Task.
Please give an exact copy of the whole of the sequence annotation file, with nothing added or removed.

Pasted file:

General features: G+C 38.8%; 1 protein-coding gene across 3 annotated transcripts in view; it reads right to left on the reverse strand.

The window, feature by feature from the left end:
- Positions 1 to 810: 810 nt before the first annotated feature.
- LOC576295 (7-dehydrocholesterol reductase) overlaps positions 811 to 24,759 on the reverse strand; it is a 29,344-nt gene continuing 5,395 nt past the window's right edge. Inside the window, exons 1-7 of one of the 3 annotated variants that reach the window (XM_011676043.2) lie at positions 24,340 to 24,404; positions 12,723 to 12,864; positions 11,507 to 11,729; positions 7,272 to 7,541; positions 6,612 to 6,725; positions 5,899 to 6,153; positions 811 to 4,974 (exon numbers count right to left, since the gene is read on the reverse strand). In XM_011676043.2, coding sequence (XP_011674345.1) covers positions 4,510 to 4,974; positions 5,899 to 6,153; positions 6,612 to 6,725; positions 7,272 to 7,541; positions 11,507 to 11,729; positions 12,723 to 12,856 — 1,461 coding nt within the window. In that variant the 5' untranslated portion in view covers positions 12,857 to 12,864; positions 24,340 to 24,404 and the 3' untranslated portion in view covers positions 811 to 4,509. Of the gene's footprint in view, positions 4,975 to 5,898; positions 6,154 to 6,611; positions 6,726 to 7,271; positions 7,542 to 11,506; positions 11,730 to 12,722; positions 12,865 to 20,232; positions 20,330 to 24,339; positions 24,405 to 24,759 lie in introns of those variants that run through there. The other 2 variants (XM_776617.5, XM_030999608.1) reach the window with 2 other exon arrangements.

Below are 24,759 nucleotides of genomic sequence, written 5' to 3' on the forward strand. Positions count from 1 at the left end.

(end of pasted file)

General features: G+C 38.8%; 1 protein-coding gene across 3 annotated transcripts in view; it reads right to left on the reverse strand.

The window, feature by feature from the left end:
- Positions 1 to 810: 810 nt before the first annotated feature.
- LOC576295 (7-dehydrocholesterol reductase) overlaps positions 811 to 24,759 on the reverse strand; it is a 29,344-nt gene continuing 5,395 nt past the window's right edge. Inside the window, exons 1-7 of one of the 3 annotated variants that reach the window (XM_011676043.2) lie at positions 24,340 to 24,404; positions 12,723 to 12,864; positions 11,507 to 11,729; positions 7,272 to 7,541; positions 6,612 to 6,725; positions 5,899 to 6,153; positions 811 to 4,974 (exon numbers count right to left, since the gene is read on the reverse strand). In XM_011676043.2, coding sequence (XP_011674345.1) covers positions 4,510 to 4,974; positions 5,899 to 6,153; positions 6,612 to 6,725; positions 7,272 to 7,541; positions 11,507 to 11,729; positions 12,723 to 12,856 — 1,461 coding nt within the window. In that variant the 5' untranslated portion in view covers positions 12,857 to 12,864; positions 24,340 to 24,404 and the 3' untranslated portion in view covers positions 811 to 4,509. Of the gene's footprint in view, positions 4,975 to 5,898; positions 6,154 to 6,611; positions 6,726 to 7,271; positions 7,542 to 11,506; positions 11,730 to 12,722; positions 12,865 to 20,232; positions 20,330 to 24,339; positions 24,405 to 24,759 lie in introns of those variants that run through there. The other 2 variants (XM_776617.5, XM_030999608.1) reach the window with 2 other exon arrangements.

Below are 24,759 nucleotides of genomic sequence, written 5' to 3' on the forward strand. Positions count from 1 at the left end.